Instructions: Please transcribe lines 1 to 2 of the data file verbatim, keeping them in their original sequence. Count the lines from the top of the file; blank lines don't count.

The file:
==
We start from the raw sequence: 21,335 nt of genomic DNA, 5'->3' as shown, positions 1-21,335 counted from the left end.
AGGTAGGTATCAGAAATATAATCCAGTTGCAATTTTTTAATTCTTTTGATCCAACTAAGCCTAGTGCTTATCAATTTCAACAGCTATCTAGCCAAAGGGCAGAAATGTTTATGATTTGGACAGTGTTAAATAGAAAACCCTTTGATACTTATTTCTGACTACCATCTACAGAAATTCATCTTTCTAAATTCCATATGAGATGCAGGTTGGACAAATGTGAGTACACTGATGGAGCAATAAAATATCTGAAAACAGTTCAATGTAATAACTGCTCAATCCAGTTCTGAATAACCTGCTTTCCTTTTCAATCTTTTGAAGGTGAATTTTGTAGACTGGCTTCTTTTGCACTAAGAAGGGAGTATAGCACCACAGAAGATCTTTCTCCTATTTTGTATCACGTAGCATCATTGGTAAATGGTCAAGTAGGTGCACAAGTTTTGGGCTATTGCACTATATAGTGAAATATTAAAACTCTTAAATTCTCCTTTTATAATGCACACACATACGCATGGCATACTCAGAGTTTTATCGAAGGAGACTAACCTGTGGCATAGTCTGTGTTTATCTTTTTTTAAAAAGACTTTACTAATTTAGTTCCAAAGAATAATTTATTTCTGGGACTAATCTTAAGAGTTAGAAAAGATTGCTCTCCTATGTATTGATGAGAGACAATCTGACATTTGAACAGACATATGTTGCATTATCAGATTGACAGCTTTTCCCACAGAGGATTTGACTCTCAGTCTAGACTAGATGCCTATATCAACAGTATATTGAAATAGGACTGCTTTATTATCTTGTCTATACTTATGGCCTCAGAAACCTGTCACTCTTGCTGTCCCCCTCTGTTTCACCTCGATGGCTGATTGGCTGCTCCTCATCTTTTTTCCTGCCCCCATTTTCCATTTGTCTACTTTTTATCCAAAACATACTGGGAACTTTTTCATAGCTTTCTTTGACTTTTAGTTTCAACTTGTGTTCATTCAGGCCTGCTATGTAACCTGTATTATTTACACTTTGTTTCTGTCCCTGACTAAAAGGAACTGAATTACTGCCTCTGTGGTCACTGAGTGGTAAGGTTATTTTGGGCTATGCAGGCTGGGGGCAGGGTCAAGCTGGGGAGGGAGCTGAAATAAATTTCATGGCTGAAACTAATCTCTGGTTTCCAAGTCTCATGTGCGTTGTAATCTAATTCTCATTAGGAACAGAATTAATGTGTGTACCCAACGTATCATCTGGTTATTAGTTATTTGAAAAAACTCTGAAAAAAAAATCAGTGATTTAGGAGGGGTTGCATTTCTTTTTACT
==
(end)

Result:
We start from the raw sequence: 21,335 nt of genomic DNA, 5'->3' as shown, positions 1-21,335 counted from the left end.
AGGTAGGTATCAGAAATATAATCCAGTTGCAATTTTTTAATTCTTTTGATCCAACTAAGCCTAGTGCTTATCAATTTCAACAGCTATCTAGCCAAAGGGCAGAAATGTTTATGATTTGGACAGTGTTAAATAGAAAACCCTTTGATACTTATTTCTGACTACCATCTACAGAAATTCATCTTTCTAAATTCCATATGAGATGCAGGTTGGACAAATGTGAGTACACTGATGGAGCAATAAAATATCTGAAAACAGTTCAATGTAATAACTGCTCAATCCAGTTCTGAATAACCTGCTTTCCTTTTCAATCTTTTGAAGGTGAATTTTGTAGACTGGCTTCTTTTGCACTAAGAAGGGAGTATAGCACCACAGAAGATCTTTCTCCTATTTTGTATCACGTAGCATCATTGGTAAATGGTCAAGTAGGTGCACAAGTTTTGGGCTATTGCACTATATAGTGAAATATTAAAACTCTTAAATTCTCCTTTTATAATGCACACACATACGCATGGCATACTCAGAGTTTTATCGAAGGAGACTAACCTGTGGCATAGTCTGTGTTTATCTTTTTTTAAAAAGACTTTACTAATTTAGTTCCAAAGAATAATTTATTTCTGGGACTAATCTTAAGAGTTAGAAAAGATTGCTCTCCTATGTATTGATGAGAGACAATCTGACATTTGAACAGACATATGTTGCATTATCAGATTGACAGCTTTTCCCACAGAGGATTTGACTCTCAGTCTAGACTAGATGCCTATATCAACAGTATATTGAAATAGGACTGCTTTATTATCTTGTCTATACTTATGGCCTCAGAAACCTGTCACTCTTGCTGTCCCCCTCTGTTTCACCTCGATGGCTGATTGGCTGCTCCTCATCTTTTTTCCTGCCCCCATTTTCCATTTGTCTACTTTTTATCCAAAACATACTGGGAACTTTTTCATAGCTTTCTTTGACTTTTAGTTTCAACTTGTGTTCATTCAGGCCTGCTATGTAACCTGTATTATTTACACTTTGTTTCTGTCCCTGACTAAAAGGAACTGAATTACTGCCTCTGTGGTCACTGAGTGGTAAGGTTATTTTGGGCTATGCAGGCTGGGGGCAGGGTCAAGCTGGGGAGGGAGCTGAAATAAATTTCATGGCTGAAACTAATCTCTGGTTTCCAAGTCTCATGTGCGTTGTAATCTAATTCTCATTAGGAACAGAATTAATGTGTGTACCCAACGTATCATCTGGTTATTAGTTATTTGAAAAAACTCTGAAAAAAAAATCAGTGATTTAGGAGGGGTTGCATTTCTTTTTACT